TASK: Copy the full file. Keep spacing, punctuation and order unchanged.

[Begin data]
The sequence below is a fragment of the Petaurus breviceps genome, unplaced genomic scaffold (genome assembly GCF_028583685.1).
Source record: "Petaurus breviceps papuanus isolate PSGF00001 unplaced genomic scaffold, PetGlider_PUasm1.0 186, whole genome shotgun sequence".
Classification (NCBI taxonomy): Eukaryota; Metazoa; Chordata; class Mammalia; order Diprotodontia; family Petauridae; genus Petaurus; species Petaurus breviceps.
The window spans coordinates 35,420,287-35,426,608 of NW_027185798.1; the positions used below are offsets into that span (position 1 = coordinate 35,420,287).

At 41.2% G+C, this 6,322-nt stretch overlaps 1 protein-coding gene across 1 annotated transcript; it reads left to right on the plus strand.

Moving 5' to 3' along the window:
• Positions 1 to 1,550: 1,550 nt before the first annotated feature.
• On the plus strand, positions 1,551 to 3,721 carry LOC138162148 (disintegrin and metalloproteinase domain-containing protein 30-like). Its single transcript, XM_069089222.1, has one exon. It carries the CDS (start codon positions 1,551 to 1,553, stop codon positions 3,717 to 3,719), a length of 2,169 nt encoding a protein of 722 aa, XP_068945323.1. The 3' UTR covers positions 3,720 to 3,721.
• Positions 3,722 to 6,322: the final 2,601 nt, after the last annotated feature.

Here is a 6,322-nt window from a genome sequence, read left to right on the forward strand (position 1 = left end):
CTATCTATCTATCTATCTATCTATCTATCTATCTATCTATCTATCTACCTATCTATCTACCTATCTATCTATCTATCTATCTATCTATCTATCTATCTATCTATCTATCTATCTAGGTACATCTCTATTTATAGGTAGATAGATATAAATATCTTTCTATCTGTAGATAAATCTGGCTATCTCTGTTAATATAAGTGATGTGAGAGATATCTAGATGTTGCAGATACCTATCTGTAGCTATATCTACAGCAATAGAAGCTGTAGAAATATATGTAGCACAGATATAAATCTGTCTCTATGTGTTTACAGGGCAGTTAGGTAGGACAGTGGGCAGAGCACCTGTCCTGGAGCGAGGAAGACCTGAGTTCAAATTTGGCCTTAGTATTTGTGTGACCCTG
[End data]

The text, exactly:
The sequence below is a fragment of the Petaurus breviceps genome, unplaced genomic scaffold (genome assembly GCF_028583685.1).
Source record: "Petaurus breviceps papuanus isolate PSGF00001 unplaced genomic scaffold, PetGlider_PUasm1.0 186, whole genome shotgun sequence".
Classification (NCBI taxonomy): Eukaryota; Metazoa; Chordata; class Mammalia; order Diprotodontia; family Petauridae; genus Petaurus; species Petaurus breviceps.
The window spans coordinates 35,420,287-35,426,608 of NW_027185798.1; the positions used below are offsets into that span (position 1 = coordinate 35,420,287).

At 41.2% G+C, this 6,322-nt stretch overlaps 1 protein-coding gene across 1 annotated transcript; it reads left to right on the plus strand.

Moving 5' to 3' along the window:
• Positions 1 to 1,550: 1,550 nt before the first annotated feature.
• On the plus strand, positions 1,551 to 3,721 carry LOC138162148 (disintegrin and metalloproteinase domain-containing protein 30-like). Its single transcript, XM_069089222.1, has one exon. It carries the CDS (start codon positions 1,551 to 1,553, stop codon positions 3,717 to 3,719), a length of 2,169 nt encoding a protein of 722 aa, XP_068945323.1. The 3' UTR covers positions 3,720 to 3,721.
• Positions 3,722 to 6,322: the final 2,601 nt, after the last annotated feature.

Here is a 6,322-nt window from a genome sequence, read left to right on the forward strand (position 1 = left end):
CTATCTATCTATCTATCTATCTATCTATCTATCTATCTATCTATCTACCTATCTATCTACCTATCTATCTATCTATCTATCTATCTATCTATCTATCTATCTATCTATCTATCTAGGTACATCTCTATTTATAGGTAGATAGATATAAATATCTTTCTATCTGTAGATAAATCTGGCTATCTCTGTTAATATAAGTGATGTGAGAGATATCTAGATGTTGCAGATACCTATCTGTAGCTATATCTACAGCAATAGAAGCTGTAGAAATATATGTAGCACAGATATAAATCTGTCTCTATGTGTTTACAGGGCAGTTAGGTAGGACAGTGGGCAGAGCACCTGTCCTGGAGCGAGGAAGACCTGAGTTCAAATTTGGCCTTAGTATTTGTGTGACCCTG